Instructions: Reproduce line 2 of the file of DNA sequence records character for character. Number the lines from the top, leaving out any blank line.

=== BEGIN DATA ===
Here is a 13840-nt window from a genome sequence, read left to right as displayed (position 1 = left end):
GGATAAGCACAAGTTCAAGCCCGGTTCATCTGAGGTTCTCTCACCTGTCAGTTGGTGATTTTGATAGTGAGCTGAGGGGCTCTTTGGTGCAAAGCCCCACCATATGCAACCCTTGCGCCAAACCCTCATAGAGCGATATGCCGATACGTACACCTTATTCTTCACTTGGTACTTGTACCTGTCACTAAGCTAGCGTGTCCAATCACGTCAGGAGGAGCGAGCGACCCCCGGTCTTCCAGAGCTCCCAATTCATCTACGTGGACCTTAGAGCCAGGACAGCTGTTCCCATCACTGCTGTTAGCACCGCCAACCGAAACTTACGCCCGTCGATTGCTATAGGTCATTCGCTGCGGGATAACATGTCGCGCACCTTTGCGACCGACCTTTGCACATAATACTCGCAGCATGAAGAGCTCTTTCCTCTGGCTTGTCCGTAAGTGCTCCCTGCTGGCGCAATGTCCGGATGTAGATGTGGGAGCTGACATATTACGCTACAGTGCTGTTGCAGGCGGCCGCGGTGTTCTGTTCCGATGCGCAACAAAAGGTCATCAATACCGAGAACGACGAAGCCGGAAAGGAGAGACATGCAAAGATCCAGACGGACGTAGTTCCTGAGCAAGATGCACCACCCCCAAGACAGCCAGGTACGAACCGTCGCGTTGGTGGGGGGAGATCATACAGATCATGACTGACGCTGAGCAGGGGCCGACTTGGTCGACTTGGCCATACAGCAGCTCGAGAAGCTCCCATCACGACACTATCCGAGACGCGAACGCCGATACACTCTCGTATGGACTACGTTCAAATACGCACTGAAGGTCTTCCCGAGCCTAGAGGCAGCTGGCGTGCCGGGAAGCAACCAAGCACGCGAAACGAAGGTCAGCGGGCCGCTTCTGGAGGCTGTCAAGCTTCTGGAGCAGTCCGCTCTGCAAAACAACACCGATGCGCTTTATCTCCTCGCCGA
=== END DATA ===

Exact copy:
GGATAAGCACAAGTTCAAGCCCGGTTCATCTGAGGTTCTCTCACCTGTCAGTTGGTGATTTTGATAGTGAGCTGAGGGGCTCTTTGGTGCAAAGCCCCACCATATGCAACCCTTGCGCCAAACCCTCATAGAGCGATATGCCGATACGTACACCTTATTCTTCACTTGGTACTTGTACCTGTCACTAAGCTAGCGTGTCCAATCACGTCAGGAGGAGCGAGCGACCCCCGGTCTTCCAGAGCTCCCAATTCATCTACGTGGACCTTAGAGCCAGGACAGCTGTTCCCATCACTGCTGTTAGCACCGCCAACCGAAACTTACGCCCGTCGATTGCTATAGGTCATTCGCTGCGGGATAACATGTCGCGCACCTTTGCGACCGACCTTTGCACATAATACTCGCAGCATGAAGAGCTCTTTCCTCTGGCTTGTCCGTAAGTGCTCCCTGCTGGCGCAATGTCCGGATGTAGATGTGGGAGCTGACATATTACGCTACAGTGCTGTTGCAGGCGGCCGCGGTGTTCTGTTCCGATGCGCAACAAAAGGTCATCAATACCGAGAACGACGAAGCCGGAAAGGAGAGACATGCAAAGATCCAGACGGACGTAGTTCCTGAGCAAGATGCACCACCCCCAAGACAGCCAGGTACGAACCGTCGCGTTGGTGGGGGGAGATCATACAGATCATGACTGACGCTGAGCAGGGGCCGACTTGGTCGACTTGGCCATACAGCAGCTCGAGAAGCTCCCATCACGACACTATCCGAGACGCGAACGCCGATACACTCTCGTATGGACTACGTTCAAATACGCACTGAAGGTCTTCCCGAGCCTAGAGGCAGCTGGCGTGCCGGGAAGCAACCAAGCACGCGAAACGAAGGTCAGCGGGCCGCTTCTGGAGGCTGTCAAGCTTCTGGAGCAGTCCGCTCTGCAAAACAACACCGATGCGCTTTATCTCCTCGCCGA